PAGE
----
Where is the best place online to find freelance writers?
As Flavia puts it so well, “working with a freelancer is great because once you find someone who understands your likes and dislikes, and knows what your business is about, they can really bond and trust in our work. It is a more personal relationship and it can humanize the professional environment” but where to find them?
In truth, there are many freelance websites for writers out there with a simple search, however when you hire through a company like Work for Impact, it allows clients and freelancers to give back to meaningful initiatives.
Places to Look
- Freelance Writing Job Boards i.e.Freelance Writing or Work for Impact
- Writing Newsletter Round Ups i.e thewritersjobnewsletter.com/
- Linkedin, using the search function
- Reach out to your network – works two ways, new writers can let everyone know what they offer, and those looking for writers should reach out to their network to see what writers are already in their network know, and can be recommended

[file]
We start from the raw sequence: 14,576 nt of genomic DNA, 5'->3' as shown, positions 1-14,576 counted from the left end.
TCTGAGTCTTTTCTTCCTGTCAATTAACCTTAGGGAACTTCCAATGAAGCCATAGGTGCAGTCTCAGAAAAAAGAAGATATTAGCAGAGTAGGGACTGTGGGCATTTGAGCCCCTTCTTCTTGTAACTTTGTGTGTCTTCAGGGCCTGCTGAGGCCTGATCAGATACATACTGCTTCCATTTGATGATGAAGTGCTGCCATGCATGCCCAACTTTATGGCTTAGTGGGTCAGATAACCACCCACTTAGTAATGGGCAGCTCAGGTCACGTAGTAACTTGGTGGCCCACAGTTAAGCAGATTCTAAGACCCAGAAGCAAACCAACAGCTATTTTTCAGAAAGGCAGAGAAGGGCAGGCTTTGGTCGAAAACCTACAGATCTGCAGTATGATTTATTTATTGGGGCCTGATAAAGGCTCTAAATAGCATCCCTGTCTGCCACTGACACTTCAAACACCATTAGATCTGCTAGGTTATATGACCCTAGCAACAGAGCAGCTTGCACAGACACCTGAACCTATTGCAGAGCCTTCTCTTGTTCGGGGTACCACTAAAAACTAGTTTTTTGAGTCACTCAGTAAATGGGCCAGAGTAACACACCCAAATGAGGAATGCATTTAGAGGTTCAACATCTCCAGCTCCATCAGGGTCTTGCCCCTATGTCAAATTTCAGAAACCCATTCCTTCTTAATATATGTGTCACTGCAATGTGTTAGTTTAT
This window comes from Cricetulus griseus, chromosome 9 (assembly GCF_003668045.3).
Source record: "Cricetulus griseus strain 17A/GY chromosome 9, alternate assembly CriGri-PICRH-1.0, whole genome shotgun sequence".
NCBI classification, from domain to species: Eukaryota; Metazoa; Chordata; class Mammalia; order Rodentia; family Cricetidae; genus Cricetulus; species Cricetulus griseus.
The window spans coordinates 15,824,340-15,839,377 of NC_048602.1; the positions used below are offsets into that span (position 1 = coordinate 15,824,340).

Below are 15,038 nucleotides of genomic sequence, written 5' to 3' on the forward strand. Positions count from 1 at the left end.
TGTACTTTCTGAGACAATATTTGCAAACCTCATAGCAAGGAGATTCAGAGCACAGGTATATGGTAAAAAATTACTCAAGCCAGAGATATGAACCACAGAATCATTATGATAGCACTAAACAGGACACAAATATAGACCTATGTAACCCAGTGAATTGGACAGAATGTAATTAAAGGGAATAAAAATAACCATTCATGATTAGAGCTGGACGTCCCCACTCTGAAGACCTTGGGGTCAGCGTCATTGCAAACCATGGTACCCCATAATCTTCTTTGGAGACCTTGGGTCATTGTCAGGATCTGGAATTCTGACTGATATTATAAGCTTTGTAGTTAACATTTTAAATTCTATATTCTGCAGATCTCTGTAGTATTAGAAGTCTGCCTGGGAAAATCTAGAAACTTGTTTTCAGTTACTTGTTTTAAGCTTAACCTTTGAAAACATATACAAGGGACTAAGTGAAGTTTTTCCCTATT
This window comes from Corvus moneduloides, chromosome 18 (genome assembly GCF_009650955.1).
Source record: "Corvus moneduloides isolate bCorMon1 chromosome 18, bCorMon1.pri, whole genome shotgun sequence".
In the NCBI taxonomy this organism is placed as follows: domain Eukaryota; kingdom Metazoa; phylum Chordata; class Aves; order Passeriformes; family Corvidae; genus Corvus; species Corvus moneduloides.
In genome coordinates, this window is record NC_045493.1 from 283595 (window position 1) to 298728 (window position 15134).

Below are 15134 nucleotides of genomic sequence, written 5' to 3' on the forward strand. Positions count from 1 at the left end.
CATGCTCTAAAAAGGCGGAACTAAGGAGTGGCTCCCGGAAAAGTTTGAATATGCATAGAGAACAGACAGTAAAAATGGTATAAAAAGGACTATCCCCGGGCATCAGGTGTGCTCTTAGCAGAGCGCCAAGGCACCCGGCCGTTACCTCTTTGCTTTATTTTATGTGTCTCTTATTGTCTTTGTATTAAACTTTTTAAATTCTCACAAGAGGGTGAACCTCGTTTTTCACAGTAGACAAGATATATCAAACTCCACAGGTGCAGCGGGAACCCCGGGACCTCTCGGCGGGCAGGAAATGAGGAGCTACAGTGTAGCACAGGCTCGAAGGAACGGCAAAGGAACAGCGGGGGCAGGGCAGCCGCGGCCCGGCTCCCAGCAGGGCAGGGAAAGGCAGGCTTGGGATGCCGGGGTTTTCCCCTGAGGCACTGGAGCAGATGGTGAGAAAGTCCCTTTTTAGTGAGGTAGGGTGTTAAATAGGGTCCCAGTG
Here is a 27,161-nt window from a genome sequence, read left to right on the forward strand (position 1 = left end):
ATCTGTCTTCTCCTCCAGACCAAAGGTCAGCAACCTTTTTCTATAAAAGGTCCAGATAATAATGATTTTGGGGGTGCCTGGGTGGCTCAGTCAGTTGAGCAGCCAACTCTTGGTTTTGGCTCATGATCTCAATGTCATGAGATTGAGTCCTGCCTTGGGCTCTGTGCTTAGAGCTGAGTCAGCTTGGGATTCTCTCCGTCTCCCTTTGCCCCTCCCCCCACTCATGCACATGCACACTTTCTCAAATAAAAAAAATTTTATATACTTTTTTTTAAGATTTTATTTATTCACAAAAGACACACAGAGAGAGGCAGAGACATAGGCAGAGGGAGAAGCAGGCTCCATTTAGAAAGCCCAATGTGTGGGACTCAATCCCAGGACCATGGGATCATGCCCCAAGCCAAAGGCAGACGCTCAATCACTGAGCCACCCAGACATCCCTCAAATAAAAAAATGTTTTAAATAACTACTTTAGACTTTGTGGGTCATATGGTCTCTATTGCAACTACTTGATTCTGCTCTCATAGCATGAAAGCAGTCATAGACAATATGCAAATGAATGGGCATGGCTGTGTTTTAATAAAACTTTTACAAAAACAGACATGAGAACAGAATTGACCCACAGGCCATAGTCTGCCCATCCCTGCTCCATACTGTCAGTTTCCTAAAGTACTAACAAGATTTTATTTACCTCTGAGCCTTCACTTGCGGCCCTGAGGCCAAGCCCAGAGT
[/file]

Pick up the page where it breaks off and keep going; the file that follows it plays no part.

- Networking groups – build a network who can refer you, or refer you to a writer
- Check out Instagram i.e instagram.com/amordigitale/
- Finally use searches to discover personal writing websites i.e. sashagwyn.me
Top Tip for Hirers: “Every freelancer is different, it is important to understand what you want and be clear how much control you want the writer to have over the project.” – Sasha
Tips for beginner freelance writers
Before we finish our deep dive into freelance writers, here are a few tips:
- Less can be more when it comes to guidelines and briefings. Be as clear and specific about exactly how you want the project done and what the expected outcome is. This goes for writers too, make sure to understand exactly what is needed of you.
- Use a portfolio site (or a site like Work for Impact) so that clients can see your past work and also get into direct contact with you.
- Use it or lose out: If you have additional skills such as multi-language and time-zone flexibility, make sure to advertise your skills and stand out from the crowd.
- When setting deadlines, always add a few extra days to the timeline. You never know how long someone may take to get back to you and a little buffer can help smooth the process.
Discover freelance writers on Work for Impact today by signing up here!